Iteration based on use: questions to ask users about this app

Let’s assume the user is looking at the video tour app. What does he or she see: the title of the app. Does the title make sense? While we were designing – the title may have simply been the first words that occurred to us. If we decide to tweak the title of the app we’ll want to follow up and check to see if the new title makes sense to other users. This is the circle of iteration. We make a change and then we want to test it on real users to decide if the change makes sense – do enough people respond positively to what we’ve done?

Significantly, does the app perform the function in the hands of the user? The user should be able to do the thing you specified initially. If that fails, then the app functionality is broken. You may have specific benchmarks in mind for how well the user is able to make use of the intended functionality. These are the finer points (perhaps more time intensive for you) of application design, as you’ll want to go back and make incremental fixes to these specific hiccups in the software. By watching people use the video tour app I’ve noticed a few general attributes.

The longer the video, the more time it would take to stream. From the iPhone simulator running on my Mac Book Pro, the video streaming was not accurately reflecting how it would appear to users. Also, having tested the video on both an iPod touch running on my campus WiFi network, and then testing it on the iPhone 3G network, I noticed that the iPhone 3G network was achieving faster loading speeds. These are things that cannot be modeled using the iPhone simulator.

You will want to ask about the content of the text that you are using. Did the user read it at all? If the user does not make use of text in your app do you have a clear sense of why? Was the chosen font difficult to read on a small screen? Did the color take away from what you were trying to communicate? The text may not be necessary. Look at how you can pare the app down to the essentials. You may think you need text where it is not needed. Looking at my app, I can see that the words might be useful, but I don’t want to assume that anyone will spend a lot of time reading text on an iPhone. The screen is too small for lengthy reading. Because the app I am looking to design here is essentially a video app I want to draw the users’ attention to the video. Questions you might ask regarding the video: is it evident to the user that touching the arrow button over the video image will play the video. It may depend on your user population. It is a general characteristic of web use that an arrow over an image indicates that it is a video – but perhaps your users don’t see the connection. In that case you will want to make an iterative change that makes most sense to your population – and then follow up with more user tests – to be certain that the change you made actually is increasing your intended functionality for the app.

Regarding content, is the app communicating what you expected? Some questions you might want to ask about communicating your services in the video would include what the user can remember about the video orientation tour – certain parts may resonate more, depending on the video. You may want to go back and re-shoot parts of the video if you find that the content of your first pass was not being understood. Perhaps there are alternative ways of explaining the space that will resonate better. Have some prompts ready to ask your users – ‘I was hoping you would understand X topic about the library’; if that didn’t make sense to them, perhaps follow up with how they may have better picked up the topic.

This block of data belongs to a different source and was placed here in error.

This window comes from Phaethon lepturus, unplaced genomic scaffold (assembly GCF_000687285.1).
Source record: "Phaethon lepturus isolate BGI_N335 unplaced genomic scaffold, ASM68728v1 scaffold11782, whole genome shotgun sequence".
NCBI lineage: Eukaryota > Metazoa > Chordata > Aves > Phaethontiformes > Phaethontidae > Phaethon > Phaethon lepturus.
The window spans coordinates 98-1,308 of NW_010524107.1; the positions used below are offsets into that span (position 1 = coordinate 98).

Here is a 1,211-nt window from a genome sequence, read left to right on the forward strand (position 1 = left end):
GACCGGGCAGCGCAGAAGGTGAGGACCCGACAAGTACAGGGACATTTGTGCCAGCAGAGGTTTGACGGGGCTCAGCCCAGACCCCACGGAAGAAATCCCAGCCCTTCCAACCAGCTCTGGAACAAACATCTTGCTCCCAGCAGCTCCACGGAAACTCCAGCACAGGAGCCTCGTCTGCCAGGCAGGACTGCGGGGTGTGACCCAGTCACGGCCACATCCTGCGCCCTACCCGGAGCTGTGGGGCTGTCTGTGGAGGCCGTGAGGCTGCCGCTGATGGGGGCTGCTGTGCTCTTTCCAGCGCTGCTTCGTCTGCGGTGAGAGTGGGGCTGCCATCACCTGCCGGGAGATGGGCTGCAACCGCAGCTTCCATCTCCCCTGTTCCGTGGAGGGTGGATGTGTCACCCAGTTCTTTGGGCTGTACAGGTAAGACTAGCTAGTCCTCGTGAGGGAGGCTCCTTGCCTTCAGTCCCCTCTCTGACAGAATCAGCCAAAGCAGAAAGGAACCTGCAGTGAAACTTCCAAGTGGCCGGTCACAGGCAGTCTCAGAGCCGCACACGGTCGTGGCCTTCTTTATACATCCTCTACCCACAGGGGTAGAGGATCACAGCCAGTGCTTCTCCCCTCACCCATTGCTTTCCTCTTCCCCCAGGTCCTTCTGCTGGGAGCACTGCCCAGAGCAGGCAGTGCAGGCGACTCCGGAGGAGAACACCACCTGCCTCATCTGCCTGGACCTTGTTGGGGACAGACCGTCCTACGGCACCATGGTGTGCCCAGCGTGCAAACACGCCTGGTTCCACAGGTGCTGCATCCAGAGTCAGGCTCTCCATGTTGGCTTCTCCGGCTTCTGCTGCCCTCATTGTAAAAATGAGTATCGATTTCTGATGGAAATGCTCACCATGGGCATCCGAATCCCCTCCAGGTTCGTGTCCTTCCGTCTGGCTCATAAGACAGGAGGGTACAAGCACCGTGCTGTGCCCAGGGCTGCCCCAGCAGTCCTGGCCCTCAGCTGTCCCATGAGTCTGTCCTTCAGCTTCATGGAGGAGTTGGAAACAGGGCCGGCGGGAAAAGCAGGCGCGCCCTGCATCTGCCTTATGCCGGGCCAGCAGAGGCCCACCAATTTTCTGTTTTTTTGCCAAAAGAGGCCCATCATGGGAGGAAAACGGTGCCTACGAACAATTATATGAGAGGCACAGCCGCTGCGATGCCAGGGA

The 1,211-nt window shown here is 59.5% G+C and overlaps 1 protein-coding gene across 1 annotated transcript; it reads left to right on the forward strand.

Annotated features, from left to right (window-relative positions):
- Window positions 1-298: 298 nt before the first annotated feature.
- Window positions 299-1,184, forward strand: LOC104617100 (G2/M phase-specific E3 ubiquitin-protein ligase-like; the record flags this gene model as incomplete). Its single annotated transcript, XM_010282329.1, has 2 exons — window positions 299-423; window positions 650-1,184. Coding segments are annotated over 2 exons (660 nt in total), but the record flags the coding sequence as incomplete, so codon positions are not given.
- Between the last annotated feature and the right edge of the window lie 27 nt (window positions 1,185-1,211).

You will also want to inquire about how color will impact the use of the app. Does your choice of app background color add to or take away from your communication? A survey of users could inquire about the layout and their feelings about its perceived design.

This all may seem to be a lot of time inquiring into these attributes of the app, almost as long as it takes to create the initial design, if not longer. If you stop to think about resources used, however, it will be a greater drain generally if you have taken the time to create an app that no one will be able to use. The full picture of app design will always include a step at the end in which you should be seeking input from those who would actually make use of the software you have spent a considerable investment of time in making.


2.Dashcode User Guide terminology.

3.Should you choose to incorporate additional elements into your video tour guide app, such as an element that is a phone button to call a library staff member, or library service point here is where you can do so.

4.At the time of writing (mid 2010) the iPhone does not support Adobe Flash. Although a good percentage of the web actually uses Flash to support multimedia content you will find that this is not the case with the current iPhone operating system 3.1.2 [early indications are that the iPhone OS 3.2 (in beta release) does not have support either]. It is certainly something to be aware of, as other, later releases of the iPhone OS may support an Adobe Flash multimedia experience